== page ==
Tuesday, April 23, 2013

Tamerlane, the Ecumenical Architect

An editorial by Michael B. Mukasey describes Tamerlane as "the 14th-century Muslim conqueror famous for building pyramids of his victims' skulls to commemorate his triumphs over infidels". This misses Tamerlane's essentially ecumenical approach to skull architecture. He also built towers of Muslim skulls at Aleppo, Ankara, Baghdad, Damaghan, Herat, Isfahan, Sabz-Awar and Zirih.

Also, for a supposedly devout Muslim he was inordinately fond of wine at feasts.

Tuesday, April 16, 2013

Those That Rush Towards Danger

We have those that rush towards danger
Some wear badge or uniform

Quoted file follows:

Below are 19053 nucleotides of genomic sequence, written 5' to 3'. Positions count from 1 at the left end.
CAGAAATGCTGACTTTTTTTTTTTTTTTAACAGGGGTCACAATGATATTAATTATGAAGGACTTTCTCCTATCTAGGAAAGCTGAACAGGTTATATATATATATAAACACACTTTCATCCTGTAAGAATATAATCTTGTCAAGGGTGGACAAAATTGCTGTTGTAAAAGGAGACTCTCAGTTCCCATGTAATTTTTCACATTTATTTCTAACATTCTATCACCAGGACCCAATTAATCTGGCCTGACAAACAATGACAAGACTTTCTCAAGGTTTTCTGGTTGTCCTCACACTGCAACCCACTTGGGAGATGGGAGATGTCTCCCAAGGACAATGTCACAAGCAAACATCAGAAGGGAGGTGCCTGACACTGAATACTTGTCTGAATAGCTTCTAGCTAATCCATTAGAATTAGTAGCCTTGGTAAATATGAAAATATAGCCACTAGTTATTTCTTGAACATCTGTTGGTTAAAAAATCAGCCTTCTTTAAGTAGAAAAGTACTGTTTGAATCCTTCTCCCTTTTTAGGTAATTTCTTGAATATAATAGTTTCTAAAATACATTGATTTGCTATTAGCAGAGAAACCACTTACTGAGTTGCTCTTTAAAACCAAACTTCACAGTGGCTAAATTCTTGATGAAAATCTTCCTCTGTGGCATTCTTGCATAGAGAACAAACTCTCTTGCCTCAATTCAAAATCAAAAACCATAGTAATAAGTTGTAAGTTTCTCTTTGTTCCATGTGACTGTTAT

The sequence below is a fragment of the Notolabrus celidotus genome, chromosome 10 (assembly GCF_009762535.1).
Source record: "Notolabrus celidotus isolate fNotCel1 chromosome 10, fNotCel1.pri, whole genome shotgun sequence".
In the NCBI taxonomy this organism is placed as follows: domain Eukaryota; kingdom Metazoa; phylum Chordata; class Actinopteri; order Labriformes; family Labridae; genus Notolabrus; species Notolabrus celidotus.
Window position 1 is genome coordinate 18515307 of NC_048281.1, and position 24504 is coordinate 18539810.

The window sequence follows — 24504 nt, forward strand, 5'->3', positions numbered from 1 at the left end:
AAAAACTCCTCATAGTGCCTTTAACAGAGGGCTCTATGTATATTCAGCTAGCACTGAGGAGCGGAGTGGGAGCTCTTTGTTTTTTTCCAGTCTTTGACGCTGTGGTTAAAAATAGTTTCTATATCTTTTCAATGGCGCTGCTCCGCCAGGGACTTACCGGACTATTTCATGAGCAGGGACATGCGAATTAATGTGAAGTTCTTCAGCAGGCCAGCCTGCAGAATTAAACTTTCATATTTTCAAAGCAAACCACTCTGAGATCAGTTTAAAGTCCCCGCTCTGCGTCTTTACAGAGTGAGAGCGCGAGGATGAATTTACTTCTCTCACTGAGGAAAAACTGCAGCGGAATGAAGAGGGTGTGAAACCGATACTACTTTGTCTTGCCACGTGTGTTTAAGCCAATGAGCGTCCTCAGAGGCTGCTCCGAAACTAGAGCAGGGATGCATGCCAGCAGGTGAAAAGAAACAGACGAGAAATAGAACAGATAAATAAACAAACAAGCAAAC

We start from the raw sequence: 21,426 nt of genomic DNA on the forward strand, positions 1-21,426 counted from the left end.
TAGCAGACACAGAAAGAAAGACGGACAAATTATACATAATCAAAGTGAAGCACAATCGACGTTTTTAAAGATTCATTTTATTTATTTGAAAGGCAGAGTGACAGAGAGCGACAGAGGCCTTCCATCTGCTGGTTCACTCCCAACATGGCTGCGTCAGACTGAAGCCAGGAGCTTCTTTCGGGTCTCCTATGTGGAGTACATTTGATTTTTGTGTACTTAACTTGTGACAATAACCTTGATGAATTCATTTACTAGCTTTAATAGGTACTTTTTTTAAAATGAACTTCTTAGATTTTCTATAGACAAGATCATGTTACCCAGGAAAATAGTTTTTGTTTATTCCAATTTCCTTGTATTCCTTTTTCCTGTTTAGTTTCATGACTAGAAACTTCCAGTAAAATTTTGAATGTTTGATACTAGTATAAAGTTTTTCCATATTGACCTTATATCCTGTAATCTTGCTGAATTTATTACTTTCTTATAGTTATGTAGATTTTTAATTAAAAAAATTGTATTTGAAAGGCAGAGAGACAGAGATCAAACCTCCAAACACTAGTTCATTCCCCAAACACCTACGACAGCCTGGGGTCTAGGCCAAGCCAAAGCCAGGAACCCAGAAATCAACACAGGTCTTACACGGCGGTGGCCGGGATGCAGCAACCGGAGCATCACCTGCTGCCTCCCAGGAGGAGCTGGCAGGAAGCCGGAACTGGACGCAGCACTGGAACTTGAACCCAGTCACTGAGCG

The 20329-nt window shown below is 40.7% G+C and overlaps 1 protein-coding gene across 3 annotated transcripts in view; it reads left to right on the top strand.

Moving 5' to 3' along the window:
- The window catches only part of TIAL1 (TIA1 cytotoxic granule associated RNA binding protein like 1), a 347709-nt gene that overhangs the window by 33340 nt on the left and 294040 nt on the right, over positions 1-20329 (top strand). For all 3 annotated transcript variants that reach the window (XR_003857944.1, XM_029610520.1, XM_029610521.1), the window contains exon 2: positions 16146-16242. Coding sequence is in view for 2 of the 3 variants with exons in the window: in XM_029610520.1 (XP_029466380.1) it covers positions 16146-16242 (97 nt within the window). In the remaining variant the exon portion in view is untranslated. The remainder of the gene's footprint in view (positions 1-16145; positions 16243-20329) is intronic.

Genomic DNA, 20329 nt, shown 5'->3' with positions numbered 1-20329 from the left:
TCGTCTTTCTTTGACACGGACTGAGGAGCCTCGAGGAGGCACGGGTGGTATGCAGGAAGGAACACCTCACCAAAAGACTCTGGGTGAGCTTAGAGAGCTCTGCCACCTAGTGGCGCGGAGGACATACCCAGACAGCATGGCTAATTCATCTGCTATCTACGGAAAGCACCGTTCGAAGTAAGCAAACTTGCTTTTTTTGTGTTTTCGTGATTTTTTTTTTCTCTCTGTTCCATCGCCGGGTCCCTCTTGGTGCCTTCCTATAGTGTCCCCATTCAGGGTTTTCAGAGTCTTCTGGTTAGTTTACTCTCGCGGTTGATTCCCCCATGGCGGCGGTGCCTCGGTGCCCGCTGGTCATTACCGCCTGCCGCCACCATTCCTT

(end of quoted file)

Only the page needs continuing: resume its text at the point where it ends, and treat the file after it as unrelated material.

And some only are discovered
In the moment of alarm.

Monday, April 15, 2013

The Spanish Chapel Frescoes, Florence 1365-67

Andrea di Bonaiuto da Firenze. Note the contrasting skirt of the leftmost figure of the top image, the classical bodice of the second figure from the left in the lower image, and the strip of contrasting fabric at the hem of the skirt of the rightmost figure in that image. You can click to embiggen.

Sunday, April 14, 2013

Saturday, April 13, 2013

Spielberg's Lincoln

Daniel Day-Lewis and Tommy Lee Jones turned in powerful performances as usual. The last four months of Lincoln's life provided the ingredients for a great drama that mostly respects the actual facts: enormous stakes and moral issues, a narrow margin of victory and great characters.